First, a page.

Dedicated Mt. Vernon Wrongful Death Attorneys Ready To Fight For You
Our office in Mount Vernon, WA
- Address: 720 S Main St #213, Mt Vernon, WA 98273
- Open hours: Monday-Friday, 8:30am – 5:00pm
- Phone number: 360-395-2135
- Map Directions
It is shocking and tragic enough to learn of the death of your loved one, especially if it is premature. It is beyond tragic when you learn that the death would not have occurred but for someone else’s misconduct, be it a careless driver, a negligent doctor, or a corner-cutting product manufacturer.
Mt. Vernon is a reasonably safe place to live, as is the rest of Skagit County. Hidden dangers lurk, however. Interstate 5, SR 536, and SR 538 have all seen their share of fatal accidents, for example, and so have local hospitals and construction sites. Even your home isn’t safe if your doctor prescribed you a defective drug. Our trusted Mt. Vernon wrongful death lawyers will help you in your case.
What Is a Wrongful Death Claim?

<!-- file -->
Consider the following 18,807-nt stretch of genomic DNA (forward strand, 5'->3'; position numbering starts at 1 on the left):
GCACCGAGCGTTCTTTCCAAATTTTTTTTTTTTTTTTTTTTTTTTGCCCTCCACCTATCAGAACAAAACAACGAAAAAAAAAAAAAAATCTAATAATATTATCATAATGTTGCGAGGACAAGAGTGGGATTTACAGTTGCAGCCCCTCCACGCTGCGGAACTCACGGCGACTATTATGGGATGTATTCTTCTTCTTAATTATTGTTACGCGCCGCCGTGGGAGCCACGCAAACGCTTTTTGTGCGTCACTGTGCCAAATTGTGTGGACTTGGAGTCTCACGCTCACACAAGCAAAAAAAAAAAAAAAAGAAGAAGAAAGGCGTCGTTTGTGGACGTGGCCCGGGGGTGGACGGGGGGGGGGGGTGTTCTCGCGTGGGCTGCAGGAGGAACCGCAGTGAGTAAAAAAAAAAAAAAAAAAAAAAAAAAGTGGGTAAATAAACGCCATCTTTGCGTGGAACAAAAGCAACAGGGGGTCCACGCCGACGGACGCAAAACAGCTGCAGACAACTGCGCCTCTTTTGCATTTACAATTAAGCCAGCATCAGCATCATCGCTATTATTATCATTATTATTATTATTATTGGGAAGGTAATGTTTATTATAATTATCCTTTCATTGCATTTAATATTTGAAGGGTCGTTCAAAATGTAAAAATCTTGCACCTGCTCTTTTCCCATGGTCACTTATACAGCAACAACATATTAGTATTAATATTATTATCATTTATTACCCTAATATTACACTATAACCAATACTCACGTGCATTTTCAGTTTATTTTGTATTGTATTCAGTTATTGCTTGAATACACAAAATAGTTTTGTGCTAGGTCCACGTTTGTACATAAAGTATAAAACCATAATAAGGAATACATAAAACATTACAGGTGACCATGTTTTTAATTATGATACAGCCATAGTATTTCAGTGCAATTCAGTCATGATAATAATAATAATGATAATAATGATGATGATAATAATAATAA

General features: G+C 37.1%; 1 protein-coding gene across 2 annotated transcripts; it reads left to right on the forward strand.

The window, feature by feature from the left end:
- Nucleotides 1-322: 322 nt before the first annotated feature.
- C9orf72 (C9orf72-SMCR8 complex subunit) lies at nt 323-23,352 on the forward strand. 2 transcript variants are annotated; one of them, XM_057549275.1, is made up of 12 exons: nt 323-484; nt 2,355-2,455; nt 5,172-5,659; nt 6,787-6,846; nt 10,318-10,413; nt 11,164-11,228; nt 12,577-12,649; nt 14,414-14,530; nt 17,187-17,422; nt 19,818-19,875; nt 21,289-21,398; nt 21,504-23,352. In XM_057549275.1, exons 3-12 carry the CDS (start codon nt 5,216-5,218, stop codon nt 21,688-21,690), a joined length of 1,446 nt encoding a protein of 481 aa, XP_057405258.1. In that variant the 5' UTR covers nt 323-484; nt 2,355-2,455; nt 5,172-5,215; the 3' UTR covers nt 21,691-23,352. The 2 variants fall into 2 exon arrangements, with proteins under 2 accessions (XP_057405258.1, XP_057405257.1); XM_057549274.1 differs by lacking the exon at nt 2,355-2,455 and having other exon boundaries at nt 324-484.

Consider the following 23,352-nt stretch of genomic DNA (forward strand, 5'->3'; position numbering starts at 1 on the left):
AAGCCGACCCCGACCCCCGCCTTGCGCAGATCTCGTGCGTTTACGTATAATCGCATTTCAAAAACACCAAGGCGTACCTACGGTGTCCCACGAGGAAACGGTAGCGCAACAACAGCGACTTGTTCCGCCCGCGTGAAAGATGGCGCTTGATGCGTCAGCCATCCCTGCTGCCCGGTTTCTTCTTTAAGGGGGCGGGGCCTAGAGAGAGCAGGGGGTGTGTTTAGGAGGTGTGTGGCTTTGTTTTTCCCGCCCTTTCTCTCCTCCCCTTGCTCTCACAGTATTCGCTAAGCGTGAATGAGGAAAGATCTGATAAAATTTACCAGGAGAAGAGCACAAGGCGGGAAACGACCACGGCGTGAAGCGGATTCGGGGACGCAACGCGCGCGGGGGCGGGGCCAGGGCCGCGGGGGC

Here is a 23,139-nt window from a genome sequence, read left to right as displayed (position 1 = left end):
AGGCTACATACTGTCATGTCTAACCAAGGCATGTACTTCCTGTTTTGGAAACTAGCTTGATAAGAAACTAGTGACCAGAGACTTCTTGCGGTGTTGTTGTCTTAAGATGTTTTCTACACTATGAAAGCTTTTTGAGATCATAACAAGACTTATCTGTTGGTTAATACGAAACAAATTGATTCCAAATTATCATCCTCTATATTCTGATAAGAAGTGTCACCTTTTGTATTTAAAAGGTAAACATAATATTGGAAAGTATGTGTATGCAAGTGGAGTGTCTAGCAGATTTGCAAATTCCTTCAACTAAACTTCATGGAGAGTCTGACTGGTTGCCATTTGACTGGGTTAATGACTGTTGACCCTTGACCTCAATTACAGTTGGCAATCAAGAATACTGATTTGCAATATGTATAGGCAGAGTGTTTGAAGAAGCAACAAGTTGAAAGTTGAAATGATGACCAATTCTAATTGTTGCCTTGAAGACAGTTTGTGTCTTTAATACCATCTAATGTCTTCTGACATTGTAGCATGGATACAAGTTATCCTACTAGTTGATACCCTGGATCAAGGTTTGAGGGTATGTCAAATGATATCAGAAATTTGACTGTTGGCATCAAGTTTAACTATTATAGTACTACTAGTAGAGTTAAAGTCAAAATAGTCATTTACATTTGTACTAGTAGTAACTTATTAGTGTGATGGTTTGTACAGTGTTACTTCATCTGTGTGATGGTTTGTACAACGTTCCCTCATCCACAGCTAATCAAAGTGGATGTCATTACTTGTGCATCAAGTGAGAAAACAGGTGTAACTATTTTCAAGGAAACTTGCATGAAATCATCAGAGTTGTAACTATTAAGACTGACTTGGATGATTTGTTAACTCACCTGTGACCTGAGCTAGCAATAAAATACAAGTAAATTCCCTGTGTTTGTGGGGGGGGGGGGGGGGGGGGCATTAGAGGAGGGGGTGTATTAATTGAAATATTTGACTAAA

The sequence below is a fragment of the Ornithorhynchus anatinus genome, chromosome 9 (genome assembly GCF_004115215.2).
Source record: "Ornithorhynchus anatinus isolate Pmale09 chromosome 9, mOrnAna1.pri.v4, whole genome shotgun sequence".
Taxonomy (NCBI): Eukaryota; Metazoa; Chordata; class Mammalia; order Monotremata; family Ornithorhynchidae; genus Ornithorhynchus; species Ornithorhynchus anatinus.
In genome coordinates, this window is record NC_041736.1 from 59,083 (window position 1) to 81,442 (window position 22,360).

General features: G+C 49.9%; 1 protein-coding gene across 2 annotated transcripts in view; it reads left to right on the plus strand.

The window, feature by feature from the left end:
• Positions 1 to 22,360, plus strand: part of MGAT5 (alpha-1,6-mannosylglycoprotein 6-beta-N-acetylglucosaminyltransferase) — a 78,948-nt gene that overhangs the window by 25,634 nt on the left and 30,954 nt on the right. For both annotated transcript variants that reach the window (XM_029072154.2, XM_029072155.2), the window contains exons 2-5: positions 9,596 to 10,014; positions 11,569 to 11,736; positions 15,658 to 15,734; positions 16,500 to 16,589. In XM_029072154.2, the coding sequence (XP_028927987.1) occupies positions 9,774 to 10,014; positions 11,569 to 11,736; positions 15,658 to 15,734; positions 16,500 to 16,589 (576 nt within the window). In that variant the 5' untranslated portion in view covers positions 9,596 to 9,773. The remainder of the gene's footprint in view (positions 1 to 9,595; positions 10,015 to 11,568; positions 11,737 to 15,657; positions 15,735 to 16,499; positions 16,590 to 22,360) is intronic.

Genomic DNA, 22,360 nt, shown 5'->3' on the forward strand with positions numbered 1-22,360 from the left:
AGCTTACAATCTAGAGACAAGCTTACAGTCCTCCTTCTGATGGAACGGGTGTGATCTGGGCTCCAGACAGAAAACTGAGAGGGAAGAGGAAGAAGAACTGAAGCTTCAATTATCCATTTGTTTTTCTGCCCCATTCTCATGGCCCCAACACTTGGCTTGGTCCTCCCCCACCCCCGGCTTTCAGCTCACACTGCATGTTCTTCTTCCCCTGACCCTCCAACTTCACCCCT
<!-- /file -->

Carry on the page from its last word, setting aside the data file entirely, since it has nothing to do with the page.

Under the Washington wrongful death statute, a person who is injured as a result of a wrongful act or omission committed by someone else, has a personal injury claim. If they die from the injury, certain close relatives, as well as the personal representative of the victim’s probate estate, may pursue a wrongful death lawsuit.
However, Washington requires the estate’s personal representative to file the lawsuit in most situations. That doesn’t mean the executor is the one receiving the money, only that they have the legal capacity to file on behalf of surviving family members.
To bring a wrongful death claim, you must show:
- Your family member has died,
- Your family member died from injuries related to an accident caused by the defendant,
- The defendant’s actions caused your family member harm,
- Surviving family members are struggling financially and have additional financial burdens, and
- Surviving family members are now suffering because the person died.
If a family member died due to another party’s intentional actions, recklessness, or negligence, you could have grounds to bring a wrongful death claim.
Proving a Wrongful Death
Before receiving any compensation in a wrongful death lawsuit, you must prove the defendants are responsible. Proving wrongful death is not as easy as you might think. For example, consider a negligent motorist who was speeding and killed your spouse. You must prove the four elements of negligence against the defendant driver. These elements are:
- Duty. You must show the defendant owed your deceased family member a duty of care. For example, all motorists are required to obey traffic laws, such as speed limits.